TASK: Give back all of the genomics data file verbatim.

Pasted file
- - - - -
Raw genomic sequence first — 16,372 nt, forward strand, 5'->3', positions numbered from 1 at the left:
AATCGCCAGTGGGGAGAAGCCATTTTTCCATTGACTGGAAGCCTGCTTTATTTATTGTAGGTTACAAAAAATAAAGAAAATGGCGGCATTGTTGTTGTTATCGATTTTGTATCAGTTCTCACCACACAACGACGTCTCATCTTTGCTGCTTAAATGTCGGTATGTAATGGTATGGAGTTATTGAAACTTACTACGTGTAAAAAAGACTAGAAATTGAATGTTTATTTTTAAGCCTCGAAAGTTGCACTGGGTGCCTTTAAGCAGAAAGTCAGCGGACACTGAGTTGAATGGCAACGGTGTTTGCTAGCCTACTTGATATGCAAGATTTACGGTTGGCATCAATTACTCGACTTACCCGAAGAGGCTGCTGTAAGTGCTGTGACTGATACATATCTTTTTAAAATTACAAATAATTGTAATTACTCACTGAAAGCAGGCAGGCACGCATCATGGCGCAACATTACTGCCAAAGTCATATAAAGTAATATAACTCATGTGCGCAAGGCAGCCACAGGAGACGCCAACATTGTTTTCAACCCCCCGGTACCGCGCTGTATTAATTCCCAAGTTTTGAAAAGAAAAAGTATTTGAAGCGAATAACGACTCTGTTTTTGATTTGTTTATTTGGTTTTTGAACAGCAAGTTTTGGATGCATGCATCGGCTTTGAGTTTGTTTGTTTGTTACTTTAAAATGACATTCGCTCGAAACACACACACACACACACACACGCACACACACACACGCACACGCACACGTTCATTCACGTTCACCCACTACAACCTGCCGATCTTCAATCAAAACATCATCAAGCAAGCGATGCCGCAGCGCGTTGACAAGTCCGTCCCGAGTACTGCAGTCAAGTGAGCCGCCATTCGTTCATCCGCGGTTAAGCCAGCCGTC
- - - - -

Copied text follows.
Raw genomic sequence first — 16,372 nt, forward strand, 5'->3', positions numbered from 1 at the left:
AATCGCCAGTGGGGAGAAGCCATTTTTCCATTGACTGGAAGCCTGCTTTATTTATTGTAGGTTACAAAAAATAAAGAAAATGGCGGCATTGTTGTTGTTATCGATTTTGTATCAGTTCTCACCACACAACGACGTCTCATCTTTGCTGCTTAAATGTCGGTATGTAATGGTATGGAGTTATTGAAACTTACTACGTGTAAAAAAGACTAGAAATTGAATGTTTATTTTTAAGCCTCGAAAGTTGCACTGGGTGCCTTTAAGCAGAAAGTCAGCGGACACTGAGTTGAATGGCAACGGTGTTTGCTAGCCTACTTGATATGCAAGATTTACGGTTGGCATCAATTACTCGACTTACCCGAAGAGGCTGCTGTAAGTGCTGTGACTGATACATATCTTTTTAAAATTACAAATAATTGTAATTACTCACTGAAAGCAGGCAGGCACGCATCATGGCGCAACATTACTGCCAAAGTCATATAAAGTAATATAACTCATGTGCGCAAGGCAGCCACAGGAGACGCCAACATTGTTTTCAACCCCCCGGTACCGCGCTGTATTAATTCCCAAGTTTTGAAAAGAAAAAGTATTTGAAGCGAATAACGACTCTGTTTTTGATTTGTTTATTTGGTTTTTGAACAGCAAGTTTTGGATGCATGCATCGGCTTTGAGTTTGTTTGTTTGTTACTTTAAAATGACATTCGCTCGAAACACACACACACACACACACACGCACACACACACACGCACACGCACACGTTCATTCACGTTCACCCACTACAACCTGCCGATCTTCAATCAAAACATCATCAAGCAAGCGATGCCGCAGCGCGTTGACAAGTCCGTCCCGAGTACTGCAGTCAAGTGAGCCGCCATTCGTTCATCCGCGGTTAAGCCAGCCGTC